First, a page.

Shares: 121 (this purchase) and 284 (entire holding)
Predicted annual dividend income: £39.32 (this purchase) and £91.97 (entire holding)
Best laid plans and all that. Despite intending to step back from investment in the financial sector for a little while I find myself pulled in once again. No new holdings, however. This time again it is a top up. My target this occasion? International banking titan HSBC.
I have previously picked up shares in HSBC in May and October 2014 as the share slowly but surely shed their value. Since then they have spent most of the time higher than my purchase price. However, since December 2014 the trend has been pretty much one way: down.
Since my last purchase a lot has happened. Most of it in the last few weeks. This chiefly revolves around the activities of the HSBC Swiss segment of the company back in 2007 and after. They, it appears, actively looked to assist many of their super rich customers burrow away cash from the authorities. Their complicity in this goes much deeper though.
As a result, they are now very much in hot water.
Not unsurprisingly their share price has thus been hit quite hard in recent days. This was compounded by a rather surprising and poor Q4 set of results. This led to a 4.63% plummet in the share price from about 610p per share to around 566p--a 52 week low.
Certainly, all this sounds suitably apocalyptic. Their reputation as one of the "good" banks has been rendered as holey as Swiss cheese by the HSBC Swiss affair. However, does this make them uninvestable at the moment? I don't think so.
First, the bank is still highly profitable. Yes, its capital buffer has not grown as much as hoped and its efficiency has been rather sharply affected by various compliance issues and more besides.
Nonetheless, the bank is still amongst the best in the industry and is well placed to benefit from long term trends (especially, the continuing--if partially stalling--Asian growth story).
The price drop thus offered me a tantalising opportunity to beef up my holding.
Any Value Left?
So how do the numbers line up? (NB: Since I wrote my last article I have changed my stock analysis sheets so that I can enter their values directly in their currency, in this case USD).
For this year--although the results have been announced--the analysts were predicting this (at a USD to GBP rate of 0.65):
Thanks to the price drop, the P/E has actually strengthened since I bought into HSBC again in October. The P/E now sits at a low 10.13 (from 10.84).
Of course, the lowest estimate has been revised down, however. Now sitting at 13.3 rather than 12.92 even with the price drop. Nonetheless, even at that most pessimistic prediction, it is far from dear.
So what about next year?
Again, the consensus P/E is lower than predicted back in October at 9.79 rather than 10.06. However, this was chiefly again thanks to the share price weakness. In reality the EPS predictions have been revised down from about $0.93 to $0.9128.
However, the lowest P/E estimate of 12.07 is again far from outrageous. And, in fact, the underlying EPS prediction here has been revised up.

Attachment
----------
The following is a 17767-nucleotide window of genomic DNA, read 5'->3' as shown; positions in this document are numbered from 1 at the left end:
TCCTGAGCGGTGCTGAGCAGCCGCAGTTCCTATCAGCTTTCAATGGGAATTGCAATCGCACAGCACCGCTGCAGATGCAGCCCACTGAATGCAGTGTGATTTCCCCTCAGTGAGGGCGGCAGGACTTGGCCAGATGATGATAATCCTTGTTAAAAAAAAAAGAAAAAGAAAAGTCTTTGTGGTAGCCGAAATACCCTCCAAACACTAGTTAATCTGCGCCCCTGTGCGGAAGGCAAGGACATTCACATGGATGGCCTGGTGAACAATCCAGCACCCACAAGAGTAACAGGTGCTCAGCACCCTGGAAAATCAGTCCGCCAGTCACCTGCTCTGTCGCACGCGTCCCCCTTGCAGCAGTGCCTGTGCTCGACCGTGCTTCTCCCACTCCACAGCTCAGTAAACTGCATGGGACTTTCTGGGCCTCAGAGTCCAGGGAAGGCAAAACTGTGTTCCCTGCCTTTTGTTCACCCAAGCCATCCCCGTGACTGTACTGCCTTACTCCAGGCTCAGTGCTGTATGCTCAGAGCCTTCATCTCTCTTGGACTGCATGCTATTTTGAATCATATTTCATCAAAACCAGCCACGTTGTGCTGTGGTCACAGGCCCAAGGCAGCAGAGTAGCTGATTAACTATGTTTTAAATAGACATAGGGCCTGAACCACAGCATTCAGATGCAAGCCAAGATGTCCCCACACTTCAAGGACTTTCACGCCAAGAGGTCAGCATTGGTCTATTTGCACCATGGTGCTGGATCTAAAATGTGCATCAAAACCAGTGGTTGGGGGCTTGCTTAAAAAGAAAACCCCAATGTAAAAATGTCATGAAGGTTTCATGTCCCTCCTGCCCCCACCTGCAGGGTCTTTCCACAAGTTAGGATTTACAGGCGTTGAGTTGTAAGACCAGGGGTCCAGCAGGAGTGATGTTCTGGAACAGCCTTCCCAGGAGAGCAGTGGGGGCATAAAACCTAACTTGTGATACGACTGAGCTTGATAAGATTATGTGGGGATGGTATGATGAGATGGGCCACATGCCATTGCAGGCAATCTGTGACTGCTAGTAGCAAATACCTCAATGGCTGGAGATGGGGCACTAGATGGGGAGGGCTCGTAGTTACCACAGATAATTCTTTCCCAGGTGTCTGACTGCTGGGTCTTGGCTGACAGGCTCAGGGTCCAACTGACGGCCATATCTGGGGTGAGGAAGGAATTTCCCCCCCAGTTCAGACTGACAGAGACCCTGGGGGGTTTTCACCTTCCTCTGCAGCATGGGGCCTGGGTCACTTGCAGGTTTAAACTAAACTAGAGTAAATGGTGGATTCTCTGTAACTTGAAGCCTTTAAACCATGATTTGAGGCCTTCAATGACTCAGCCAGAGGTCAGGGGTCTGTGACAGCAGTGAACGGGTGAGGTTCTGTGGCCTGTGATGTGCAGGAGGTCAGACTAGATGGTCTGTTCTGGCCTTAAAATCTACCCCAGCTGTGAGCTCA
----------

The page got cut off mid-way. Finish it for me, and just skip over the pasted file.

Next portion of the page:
What is more, on the consensus predictions, HSBC is expected to see EPS growth of about 3.5%. Not rocket-style growth, maybe, not not overly sluggish either.
All in all, these are all rather encouraging figures.
Dividend Still Holding Up?
So what about the all-important dividend? Again, the news appears good.
Analysts were a little wrong with this year's predicted dividend. They predicetd a dividend of $0.512 per share. In reality, the total has been $0.50 for the year.
For next year they still have a prediction of an 8% on this years $0.50 dividend to $0.544 per share. I expect this to be revised down in time to be a bit closer to the growth expected for next year.
However, on that prediction I would be yielding 6.09% on this purchase. A stonking yield.
What is more, on consensus EPS figures the 2015 dividend is set to be covered at least 1.68 times by earnings. Even on the lowest EPS figures it should still be covered 1.36 times by earnings.
Even with the likely revisions forthcoming this should mean that the dividend will still be pretty comfortably covered by earnings and yielding a very high amount. Excellent news indeed.
HSBC and My GoalsSo how does my new addition fit into my goals for the year? Well, in general, not too bad.
HSBC continues to have a quite low volatility as shown by a Beta value of about 0.89. For a bank this is remarkably low. As such, it should not push me too far away from my target of a portfolio Beta of 0.85 or less.
The yield of c.6% is also very helpful towards my portfolio yield target of 4% or more. I will also receive all four of the quarterly dividends for this year which means that the £40 or so additional dividend income from this purchase will add positively to my 2015 dividend income target of £800.
However, there are some concerns. Prior to this purchase HSBC had already been my second biggest holding. Now this status has been confirmed even more.
This also means that my exposure to financials has grown noticeably to over a quarter of my entire portfolio. Of course, the financial sector is a rather diverse one. As such, my exposure to the insurance and reinsurance sector had made up a lot of that financial segment.
However, now banks alone now represents my biggest supersector and makes up about 16% of my portfolio. This I would, most certainly, like to see reduced significantly over time.
Overall, I remain happy with my increased holding in HSBC. I expect the company to soon be back in its stride over the medium term. As such, it should be a good investment and it looks as though I am going to be paid well to wait with a high and solid dividend yield!
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